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Friday, 23 December 2011

Circles of Support and Accountability

Hanvey, S., Philpot, T. and Wilson, C. (2011) A Community Based Approach to the Reduction of Sexual Reoffending: Circles of Support and Accountability, London, Jessica Kingsley

This book introduces readers to a new and innovative approach to the management of sexual offenders in the community - Circles of Support and Accountability. It will appeal chiefly to those who have a professional interest in the supervision of sexual offenders; but it also provides a fascinating read for anyone interested in safeguarding children and adults at risk of sexual aggression.

The first Circle was set up in Canada in 1994 to manage a sexual offender released from prison without statutory supervision. In response to community concerns a group of volunteers gathered round the offender to support his rehabilitation, monitor his behaviour and help him to maintain an offence free lifestyle. The experiment was successful and the model was imported into the UK where it has been tested and developed.

The book begins with a history of the Circles approach, rooted in ideas of restorative justice. This is followed by chapters on sexual offending and the criminal justice framework built to manage sexual offenders in the UK. It’s clear that Circles can complement the resettlement work done by statutory agencies, offering emotional support and practical help at a time when offenders are at increased risk of reoffending. The role of the circle’s volunteers is not simply to support the offender; trained and risk aware, they monitor the offender for signs of increasing risk, report any concerns to statutory services and hold accountable the offender’s promise of “No more victims”.

At the heart of the book are two fascinating chapters containing interviews with sexual offenders and volunteers. Both groups describe their life experiences and the benefits that each derives from being part of a circle. The striking difference between the two groups is the amount of trauma experienced in early life by the offenders. The book goes on to evaluate the effectiveness of Circles, with preliminary results suggesting a very positive effect on reoffending rates.

The final chapter criticises the press for demonising sex offenders and strengthening the public’s mistaken perception that sex offenders are ‘monsters’ and ‘strangers’ that our children must simply avoid to stay safe. In fact most sexual offences are committed by trusted family members, friends and neighbours. The book’s positive message is that whilst sexual offending takes place within the community and causes much harm, the community can respond and sexual offenders can be successfully managed by the communities in which they live. The book is a highly readable, informative and welcome addition to the literature on sex offending, safeguarding and public policy.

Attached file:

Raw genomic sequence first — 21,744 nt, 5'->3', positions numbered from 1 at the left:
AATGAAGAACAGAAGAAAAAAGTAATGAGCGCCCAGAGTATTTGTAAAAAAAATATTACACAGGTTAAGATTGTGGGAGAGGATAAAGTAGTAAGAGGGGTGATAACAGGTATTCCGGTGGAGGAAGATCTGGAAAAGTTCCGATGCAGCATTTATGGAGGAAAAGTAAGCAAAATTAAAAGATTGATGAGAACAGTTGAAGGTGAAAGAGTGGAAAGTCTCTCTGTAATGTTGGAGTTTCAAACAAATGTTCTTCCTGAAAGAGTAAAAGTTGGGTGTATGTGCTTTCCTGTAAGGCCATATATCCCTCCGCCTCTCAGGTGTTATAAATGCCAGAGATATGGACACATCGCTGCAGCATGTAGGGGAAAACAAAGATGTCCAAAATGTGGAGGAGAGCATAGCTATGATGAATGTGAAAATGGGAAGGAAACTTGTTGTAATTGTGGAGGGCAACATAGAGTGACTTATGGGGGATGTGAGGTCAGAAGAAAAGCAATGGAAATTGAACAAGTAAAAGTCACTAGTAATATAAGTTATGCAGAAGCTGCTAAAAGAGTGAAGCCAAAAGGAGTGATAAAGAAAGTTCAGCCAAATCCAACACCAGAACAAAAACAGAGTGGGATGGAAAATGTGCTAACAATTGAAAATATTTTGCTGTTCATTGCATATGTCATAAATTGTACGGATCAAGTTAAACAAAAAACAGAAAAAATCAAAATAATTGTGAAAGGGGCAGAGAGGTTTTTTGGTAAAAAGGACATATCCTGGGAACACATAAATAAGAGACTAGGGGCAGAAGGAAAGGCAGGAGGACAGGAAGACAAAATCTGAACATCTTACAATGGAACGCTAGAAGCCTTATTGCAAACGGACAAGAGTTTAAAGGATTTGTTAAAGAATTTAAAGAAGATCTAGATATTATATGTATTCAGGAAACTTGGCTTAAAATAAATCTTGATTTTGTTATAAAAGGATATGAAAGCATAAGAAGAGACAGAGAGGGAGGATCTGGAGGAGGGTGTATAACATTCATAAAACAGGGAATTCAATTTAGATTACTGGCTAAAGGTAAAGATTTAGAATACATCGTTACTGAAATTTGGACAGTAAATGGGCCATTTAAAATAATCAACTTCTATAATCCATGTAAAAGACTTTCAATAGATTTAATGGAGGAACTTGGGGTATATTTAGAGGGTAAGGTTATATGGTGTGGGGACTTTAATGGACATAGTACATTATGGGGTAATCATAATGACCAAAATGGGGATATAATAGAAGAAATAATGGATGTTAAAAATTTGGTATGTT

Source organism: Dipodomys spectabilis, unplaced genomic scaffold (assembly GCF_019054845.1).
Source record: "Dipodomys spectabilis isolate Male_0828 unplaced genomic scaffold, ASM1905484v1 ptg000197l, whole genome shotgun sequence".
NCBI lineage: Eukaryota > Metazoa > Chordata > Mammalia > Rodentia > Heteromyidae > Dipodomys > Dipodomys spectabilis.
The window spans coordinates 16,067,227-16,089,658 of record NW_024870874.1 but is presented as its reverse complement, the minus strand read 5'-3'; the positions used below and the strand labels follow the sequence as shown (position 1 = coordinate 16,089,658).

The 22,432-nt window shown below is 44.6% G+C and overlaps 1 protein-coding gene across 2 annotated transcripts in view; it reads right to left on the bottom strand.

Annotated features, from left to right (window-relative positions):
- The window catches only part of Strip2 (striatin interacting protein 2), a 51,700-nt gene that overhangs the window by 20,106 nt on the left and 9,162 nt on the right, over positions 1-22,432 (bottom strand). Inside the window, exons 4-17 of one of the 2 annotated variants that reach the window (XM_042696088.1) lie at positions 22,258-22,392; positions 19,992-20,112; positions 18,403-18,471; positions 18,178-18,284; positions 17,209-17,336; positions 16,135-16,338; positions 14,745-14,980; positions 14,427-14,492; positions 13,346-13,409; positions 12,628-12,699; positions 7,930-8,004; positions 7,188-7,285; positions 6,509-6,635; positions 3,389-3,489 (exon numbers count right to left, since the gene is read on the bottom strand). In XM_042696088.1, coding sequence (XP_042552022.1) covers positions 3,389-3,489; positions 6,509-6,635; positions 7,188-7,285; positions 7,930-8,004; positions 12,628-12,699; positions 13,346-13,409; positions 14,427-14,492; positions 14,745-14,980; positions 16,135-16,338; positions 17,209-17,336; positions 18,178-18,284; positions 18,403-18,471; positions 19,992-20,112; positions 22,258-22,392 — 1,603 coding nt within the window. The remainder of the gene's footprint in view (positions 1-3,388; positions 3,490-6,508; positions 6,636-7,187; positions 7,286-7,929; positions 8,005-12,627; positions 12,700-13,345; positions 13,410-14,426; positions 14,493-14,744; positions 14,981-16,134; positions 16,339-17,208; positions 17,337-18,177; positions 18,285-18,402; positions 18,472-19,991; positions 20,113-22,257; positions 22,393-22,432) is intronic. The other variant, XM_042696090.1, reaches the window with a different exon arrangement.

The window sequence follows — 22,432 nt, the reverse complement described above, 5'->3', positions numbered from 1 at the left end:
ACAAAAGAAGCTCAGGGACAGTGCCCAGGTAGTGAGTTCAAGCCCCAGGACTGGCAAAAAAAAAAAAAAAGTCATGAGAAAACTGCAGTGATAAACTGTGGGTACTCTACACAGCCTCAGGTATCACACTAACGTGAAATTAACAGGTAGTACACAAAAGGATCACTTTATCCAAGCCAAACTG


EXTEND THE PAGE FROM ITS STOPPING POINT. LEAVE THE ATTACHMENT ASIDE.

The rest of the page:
This book review appeared in Therapy Today (December, 2011)

Thursday, 1 December 2011

Ivan Illich: Deschooling Society

Craig and Phil suggested reading Deschooling Society by Ivan Illich as part of the Edupunk course I'm on. It took just three baths to read as the book is only 116 pages long. It has a big idea - viz: schools institutionalise learning and stultify creativity, they are good for teaching but not for learning; much better to close them down and have open access to learning networks, where learners can borrow resources and arrange to meet fellow citizens in possession of the skills they want to learn. It's radical!

For me it would involve dismantling one of society's greatest achievements - universal education - so that people can more easily learn basket weaving and car maintenance rather than the broad curriculum needed to participate in a modern economy. There are a lot of problems with our education system but Deschooling Society and its rhetoric is no solution. Of course, we were invited to read the book because Illich's ideas about learning networks resemble the open educational resources we are exploring and creating on our Edupunk course. But these resources are additional - an extension - to the teaching and learning found in schools, colleges and universities. It seems to me that most OERs are the product of an already educated elite sharing resources amongst itself. Surely a society wide version of Summerhill would only perpetuate inequalities, favouring those who have parents with cultural capital, money and power. It is schools - properly organised and with resources targetted at the early years - that offer the possibility of a more egalitarian society.